The Politics of Expanding Control of NTDs
500 million people – two-thirds of the total population of Africa – have two or more Neglected Tropical Diseases such as Lymphatic Filariasis, Onchocerciasis, Schistosomiasis, and Trachoma and need regular treatment. In addition to illness and mortality, these infections have a significant economic impact on families, communities and even countries as a whole, and result in billions of dollars of lost productivity. NTDs help to maintain poverty.
Identified as a high impact, cost-effective and deliverable intervention, tackling NTDs through mass drug distribution has recently soared on the aid and development agenda. In fact, in January 2012, the UK Department for International Development announced an aid package totalling £245m, aiming to protect an estimated 140 million people from such parasitic infections.
An emerging success story in global health: just how did NTDs move from marginal to mainstream?
The 13 most important Neglected Tropical Diseases (NTD) include seven which can, and should, be controlled with the annual distribution of four drugs, all of which are donated by pharmaceutical companies or purchased for donation by foundations or governments. Another NTD – Guinea Worm – is close to eradication using health education and clean water supplies. Three others are protozoan diseases, which are killers but fortunately with limited distribution.
In 1986 the first large scale unlimited donation of a medication for annual distribution to those in need was made by the US company Merck Ltd, known in UK as MSD (Merck Sharpe Dome). This commitment for Mectizan has since protected some 100 million people in tropical Africa, in particular those who live on the banks of fast flowing rivers, against severe itching and river blindness. After 25 years of regular treatment, blindness has been virtually eliminated from Africa, although the worm has not. Thus, some 80 million people still take an annual dose of Mectizan, which prevents the worm from giving birth to the live larvae that cause the itching and blindness.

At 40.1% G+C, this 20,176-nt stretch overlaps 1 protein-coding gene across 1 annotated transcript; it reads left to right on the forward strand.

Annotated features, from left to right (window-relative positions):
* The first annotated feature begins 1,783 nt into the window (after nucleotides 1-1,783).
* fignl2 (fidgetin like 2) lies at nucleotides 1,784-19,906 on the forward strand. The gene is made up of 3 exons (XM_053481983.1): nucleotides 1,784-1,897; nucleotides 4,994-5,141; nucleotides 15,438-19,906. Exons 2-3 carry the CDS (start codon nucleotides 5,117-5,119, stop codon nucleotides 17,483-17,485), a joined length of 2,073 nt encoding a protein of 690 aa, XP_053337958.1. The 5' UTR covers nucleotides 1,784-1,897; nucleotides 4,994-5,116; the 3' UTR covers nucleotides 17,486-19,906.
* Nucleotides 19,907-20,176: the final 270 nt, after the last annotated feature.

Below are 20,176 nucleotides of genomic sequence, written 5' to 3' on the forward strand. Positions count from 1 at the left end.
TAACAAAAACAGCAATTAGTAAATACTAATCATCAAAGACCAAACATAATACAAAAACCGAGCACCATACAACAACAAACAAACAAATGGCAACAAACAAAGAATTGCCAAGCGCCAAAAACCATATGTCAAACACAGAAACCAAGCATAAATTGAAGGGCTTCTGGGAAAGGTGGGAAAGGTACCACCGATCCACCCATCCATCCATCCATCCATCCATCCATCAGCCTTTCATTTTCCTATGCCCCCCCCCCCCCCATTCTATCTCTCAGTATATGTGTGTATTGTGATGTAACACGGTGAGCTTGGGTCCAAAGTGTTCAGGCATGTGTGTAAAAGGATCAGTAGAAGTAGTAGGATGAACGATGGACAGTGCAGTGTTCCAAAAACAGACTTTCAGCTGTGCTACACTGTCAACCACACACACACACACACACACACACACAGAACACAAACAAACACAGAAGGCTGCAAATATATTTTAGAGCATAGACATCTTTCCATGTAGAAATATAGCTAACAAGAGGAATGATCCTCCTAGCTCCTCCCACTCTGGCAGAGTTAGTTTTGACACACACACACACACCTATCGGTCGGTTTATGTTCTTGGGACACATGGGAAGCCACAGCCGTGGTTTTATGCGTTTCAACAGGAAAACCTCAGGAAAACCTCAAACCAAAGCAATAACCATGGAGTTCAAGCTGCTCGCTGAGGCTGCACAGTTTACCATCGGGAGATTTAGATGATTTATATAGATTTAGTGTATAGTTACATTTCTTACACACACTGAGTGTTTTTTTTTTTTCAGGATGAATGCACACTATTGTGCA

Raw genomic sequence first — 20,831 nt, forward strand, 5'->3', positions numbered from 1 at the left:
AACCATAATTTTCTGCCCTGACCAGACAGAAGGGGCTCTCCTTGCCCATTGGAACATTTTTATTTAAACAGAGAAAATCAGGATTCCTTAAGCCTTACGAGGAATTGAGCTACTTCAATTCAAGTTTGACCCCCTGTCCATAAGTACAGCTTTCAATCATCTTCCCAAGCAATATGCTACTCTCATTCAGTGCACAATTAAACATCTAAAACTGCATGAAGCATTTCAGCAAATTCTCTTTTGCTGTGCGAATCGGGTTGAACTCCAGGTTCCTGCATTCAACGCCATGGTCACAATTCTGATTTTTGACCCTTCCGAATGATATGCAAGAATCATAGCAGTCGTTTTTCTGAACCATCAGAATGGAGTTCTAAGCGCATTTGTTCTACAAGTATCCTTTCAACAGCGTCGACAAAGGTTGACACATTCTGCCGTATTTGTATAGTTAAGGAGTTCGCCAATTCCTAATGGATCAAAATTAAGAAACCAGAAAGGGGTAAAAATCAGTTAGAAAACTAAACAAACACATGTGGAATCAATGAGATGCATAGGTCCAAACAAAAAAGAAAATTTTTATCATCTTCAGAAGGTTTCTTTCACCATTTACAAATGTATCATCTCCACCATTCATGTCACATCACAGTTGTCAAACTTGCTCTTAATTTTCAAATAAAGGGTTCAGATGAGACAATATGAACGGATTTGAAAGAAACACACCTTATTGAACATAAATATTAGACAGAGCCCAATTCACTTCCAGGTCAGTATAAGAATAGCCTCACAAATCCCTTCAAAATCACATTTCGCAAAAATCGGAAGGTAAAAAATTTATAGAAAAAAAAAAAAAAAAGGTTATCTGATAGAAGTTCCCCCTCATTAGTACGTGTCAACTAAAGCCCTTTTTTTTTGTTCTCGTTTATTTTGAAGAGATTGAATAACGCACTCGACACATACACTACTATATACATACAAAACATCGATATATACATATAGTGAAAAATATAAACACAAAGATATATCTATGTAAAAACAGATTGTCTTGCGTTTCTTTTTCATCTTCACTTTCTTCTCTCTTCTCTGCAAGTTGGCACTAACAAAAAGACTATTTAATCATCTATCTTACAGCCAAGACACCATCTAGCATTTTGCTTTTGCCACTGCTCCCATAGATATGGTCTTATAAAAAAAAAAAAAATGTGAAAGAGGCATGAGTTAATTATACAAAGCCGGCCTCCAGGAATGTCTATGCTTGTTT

six worms and
a bacteria, and
free of charge
– where is the
politics in that?
In the 1990’s it was discovered that the same drug Mectizan, if given simultaneously with Albendazole (again annually), would prevent the larvae being produced by the two worms that cause Lymphatic Filariasis (LF) – Brugia malayi and Wuchereria bancrofti. Albendazole was donated by GSK, and Merck extended their donation of Mectizan, so that all LF areas in Africa could receive the two drugs free of charge. In the Far East, where over 500 million people are at risk of LF, Albendazole (again donated by GSK) is given with DEC, which is an inexpensive drug with the same effect on larvae of LF. From 2012 to 2020, some 600 million treatments will be delivered annually and LF might well be eliminated by 2020.
Soil Transmitted Helminths (STH) are intestinal worms that can be easily treated with a single dose of (wait for it) Albendazole. Therefore everyone who is treated in the LF elimination programme also receives a deworming pill annually. However, globally up to two billion people have at least one of these worms, so many more need regular deworming.
Schistosomiasis, a parasitic water-borne worm, is widespread in Africa with an estimated 200 million infected. Again there is a treatment – Praziquantel. Between 2003 – 2007 this drug was purchased by the Schistosomiasis Control Initiative (SCI) at Imperial College, using funds from the Bill and Melinda Gates Foundation. Thereafter two other funders arrived on the scene and also purchased Praziquantel for donation (the philanthropic foundation Legatum and the United States Agency for International Development, USAID). In 2009 a donation commitment was made by E. Merck Serono to provide 20 million tablets a year for 10 years. A generous donation, but not enough to treat more than 8 million children; therefore in January 2012, Merck Serono decided to increase their donation incrementally to reach 250 million tablets by 2016.